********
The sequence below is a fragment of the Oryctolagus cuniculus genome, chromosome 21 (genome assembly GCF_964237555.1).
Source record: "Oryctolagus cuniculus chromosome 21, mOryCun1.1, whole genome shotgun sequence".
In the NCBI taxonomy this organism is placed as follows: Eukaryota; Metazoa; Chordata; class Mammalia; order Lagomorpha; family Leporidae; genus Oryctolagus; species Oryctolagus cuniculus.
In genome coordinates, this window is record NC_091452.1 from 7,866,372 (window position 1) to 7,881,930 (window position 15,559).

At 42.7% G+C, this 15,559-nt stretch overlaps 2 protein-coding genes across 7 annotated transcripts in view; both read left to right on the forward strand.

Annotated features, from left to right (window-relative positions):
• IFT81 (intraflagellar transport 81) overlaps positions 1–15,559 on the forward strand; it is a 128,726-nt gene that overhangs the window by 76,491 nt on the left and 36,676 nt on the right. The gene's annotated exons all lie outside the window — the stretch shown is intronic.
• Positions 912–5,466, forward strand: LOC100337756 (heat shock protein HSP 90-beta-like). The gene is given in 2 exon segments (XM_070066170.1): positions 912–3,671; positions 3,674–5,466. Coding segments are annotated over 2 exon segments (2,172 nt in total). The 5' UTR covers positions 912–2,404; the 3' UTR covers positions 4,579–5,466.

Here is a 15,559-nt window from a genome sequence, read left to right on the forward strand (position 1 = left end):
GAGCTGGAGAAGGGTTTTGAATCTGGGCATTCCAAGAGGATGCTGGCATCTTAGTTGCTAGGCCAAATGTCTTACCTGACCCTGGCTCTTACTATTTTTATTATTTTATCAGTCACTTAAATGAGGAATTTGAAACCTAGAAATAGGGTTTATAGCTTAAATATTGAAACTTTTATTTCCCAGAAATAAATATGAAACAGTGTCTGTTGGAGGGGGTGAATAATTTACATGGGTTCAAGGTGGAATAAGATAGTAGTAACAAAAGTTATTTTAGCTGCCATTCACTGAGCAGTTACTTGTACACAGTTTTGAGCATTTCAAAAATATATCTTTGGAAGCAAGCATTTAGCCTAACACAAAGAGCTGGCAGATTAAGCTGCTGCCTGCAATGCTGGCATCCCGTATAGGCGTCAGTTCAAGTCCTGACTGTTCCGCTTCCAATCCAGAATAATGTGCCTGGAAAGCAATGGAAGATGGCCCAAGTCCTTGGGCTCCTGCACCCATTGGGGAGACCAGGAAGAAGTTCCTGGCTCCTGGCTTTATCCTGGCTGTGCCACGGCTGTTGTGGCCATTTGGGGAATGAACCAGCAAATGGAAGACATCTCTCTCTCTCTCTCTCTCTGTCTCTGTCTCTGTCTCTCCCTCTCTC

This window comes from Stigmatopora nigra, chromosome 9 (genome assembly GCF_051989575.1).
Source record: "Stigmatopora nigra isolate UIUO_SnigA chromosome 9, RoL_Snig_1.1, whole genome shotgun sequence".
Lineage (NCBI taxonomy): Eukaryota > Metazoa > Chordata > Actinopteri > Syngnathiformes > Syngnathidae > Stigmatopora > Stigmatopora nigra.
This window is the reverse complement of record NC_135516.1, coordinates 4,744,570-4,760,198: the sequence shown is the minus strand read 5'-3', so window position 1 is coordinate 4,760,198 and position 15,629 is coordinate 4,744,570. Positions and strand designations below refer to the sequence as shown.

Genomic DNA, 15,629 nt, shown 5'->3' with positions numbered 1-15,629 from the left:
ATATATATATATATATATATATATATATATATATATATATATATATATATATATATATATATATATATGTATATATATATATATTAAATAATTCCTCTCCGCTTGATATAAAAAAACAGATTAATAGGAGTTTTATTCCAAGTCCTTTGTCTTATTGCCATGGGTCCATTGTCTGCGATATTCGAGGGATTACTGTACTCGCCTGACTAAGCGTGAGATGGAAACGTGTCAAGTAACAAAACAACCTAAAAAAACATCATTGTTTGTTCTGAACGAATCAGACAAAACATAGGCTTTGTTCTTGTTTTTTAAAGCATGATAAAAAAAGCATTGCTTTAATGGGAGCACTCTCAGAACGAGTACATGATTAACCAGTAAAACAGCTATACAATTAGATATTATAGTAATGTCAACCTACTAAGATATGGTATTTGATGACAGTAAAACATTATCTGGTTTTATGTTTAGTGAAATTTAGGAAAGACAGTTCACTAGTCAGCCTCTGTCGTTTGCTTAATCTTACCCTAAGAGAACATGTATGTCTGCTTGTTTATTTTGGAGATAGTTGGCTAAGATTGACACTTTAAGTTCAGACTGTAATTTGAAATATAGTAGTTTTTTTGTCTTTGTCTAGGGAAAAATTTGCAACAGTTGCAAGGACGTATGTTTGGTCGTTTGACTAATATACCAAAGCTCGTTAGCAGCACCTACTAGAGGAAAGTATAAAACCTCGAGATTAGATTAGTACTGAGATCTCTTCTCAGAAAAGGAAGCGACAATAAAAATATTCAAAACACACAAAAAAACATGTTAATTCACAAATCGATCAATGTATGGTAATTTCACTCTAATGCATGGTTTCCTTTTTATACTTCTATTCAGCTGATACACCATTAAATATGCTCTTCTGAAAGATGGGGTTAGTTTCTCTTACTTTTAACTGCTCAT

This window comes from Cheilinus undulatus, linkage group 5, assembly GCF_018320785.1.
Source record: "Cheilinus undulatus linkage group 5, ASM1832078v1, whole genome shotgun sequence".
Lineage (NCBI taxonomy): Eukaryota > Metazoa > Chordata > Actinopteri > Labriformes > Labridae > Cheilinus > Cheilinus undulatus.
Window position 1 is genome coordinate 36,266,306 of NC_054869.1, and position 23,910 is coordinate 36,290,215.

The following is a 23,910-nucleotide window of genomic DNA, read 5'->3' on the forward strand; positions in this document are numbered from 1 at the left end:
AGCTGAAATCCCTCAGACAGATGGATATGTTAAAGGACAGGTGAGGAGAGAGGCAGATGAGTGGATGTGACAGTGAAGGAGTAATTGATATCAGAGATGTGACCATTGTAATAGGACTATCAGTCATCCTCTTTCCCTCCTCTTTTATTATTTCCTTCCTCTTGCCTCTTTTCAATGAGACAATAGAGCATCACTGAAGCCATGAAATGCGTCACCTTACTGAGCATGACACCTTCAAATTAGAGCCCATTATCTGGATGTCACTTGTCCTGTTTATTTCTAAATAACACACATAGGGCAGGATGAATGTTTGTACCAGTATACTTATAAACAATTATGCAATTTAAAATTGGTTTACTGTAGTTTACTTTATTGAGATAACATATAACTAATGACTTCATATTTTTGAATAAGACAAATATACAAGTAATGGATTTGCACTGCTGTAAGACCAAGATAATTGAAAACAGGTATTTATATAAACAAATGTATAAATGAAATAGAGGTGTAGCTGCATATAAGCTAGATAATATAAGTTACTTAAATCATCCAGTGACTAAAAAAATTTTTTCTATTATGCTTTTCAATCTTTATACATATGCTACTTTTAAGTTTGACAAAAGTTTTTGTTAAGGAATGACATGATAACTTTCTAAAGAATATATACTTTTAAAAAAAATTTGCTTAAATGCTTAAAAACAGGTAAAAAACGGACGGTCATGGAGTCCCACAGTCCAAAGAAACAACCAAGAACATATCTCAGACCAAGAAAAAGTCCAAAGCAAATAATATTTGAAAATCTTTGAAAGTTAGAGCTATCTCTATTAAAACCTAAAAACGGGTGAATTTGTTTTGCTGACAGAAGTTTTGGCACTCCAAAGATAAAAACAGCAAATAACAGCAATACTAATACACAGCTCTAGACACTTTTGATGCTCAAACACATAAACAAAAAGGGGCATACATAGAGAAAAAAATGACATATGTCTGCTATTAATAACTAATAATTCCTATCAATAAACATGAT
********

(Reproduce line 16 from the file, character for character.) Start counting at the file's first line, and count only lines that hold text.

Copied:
ATATATATATATATATATATATATATATATATATATATATATATATATATATATATATATATATATATGTATATATATATATATTAAATAATTCCTCTCCGCTTGATATAAAAAAACAGATTAATAGGAGTTTTATTCCAAGTCCTTTGTCTTATTGCCATGGGTCCATTGTCTGCGATATTCGAGGGATTACTGTACTCGCCTGACTAAGCGTGAGATGGAAACGTGTCAAGTAACAAAACAACCTAAAAAAACATCATTGTTTGTTCTGAACGAATCAGACAAAACATAGGCTTTGTTCTTGTTTTTTAAAGCATGATAAAAAAAGCATTGCTTTAATGGGAGCACTCTCAGAACGAGTACATGATTAACCAGTAAAACAGCTATACAATTAGATATTATAGTAATGTCAACCTACTAAGATATGGTATTTGATGACAGTAAAACATTATCTGGTTTTATGTTTAGTGAAATTTAGGAAAGACAGTTCACTAGTCAGCCTCTGTCGTTTGCTTAATCTTACCCTAAGAGAACATGTATGTCTGCTTGTTTATTTTGGAGATAGTTGGCTAAGATTGACACTTTAAGTTCAGACTGTAATTTGAAATATAGTAGTTTTTTTGTCTTTGTCTAGGGAAAAATTTGCAACAGTTGCAAGGACGTATGTTTGGTCGTTTGACTAATATACCAAAGCTCGTTAGCAGCACCTACTAGAGGAAAGTATAAAACCTCGAGATTAGATTAGTACTGAGATCTCTTCTCAGAAAAGGAAGCGACAATAAAAATATTCAAAACACACAAAAAAACATGTTAATTCACAAATCGATCAATGTATGGTAATTTCACTCTAATGCATGGTTTCCTTTTTATACTTCTATTCAGCTGATACACCATTAAATATGCTCTTCTGAAAGATGGGGTTAGTTTCTCTTACTTTTAACTGCTCAT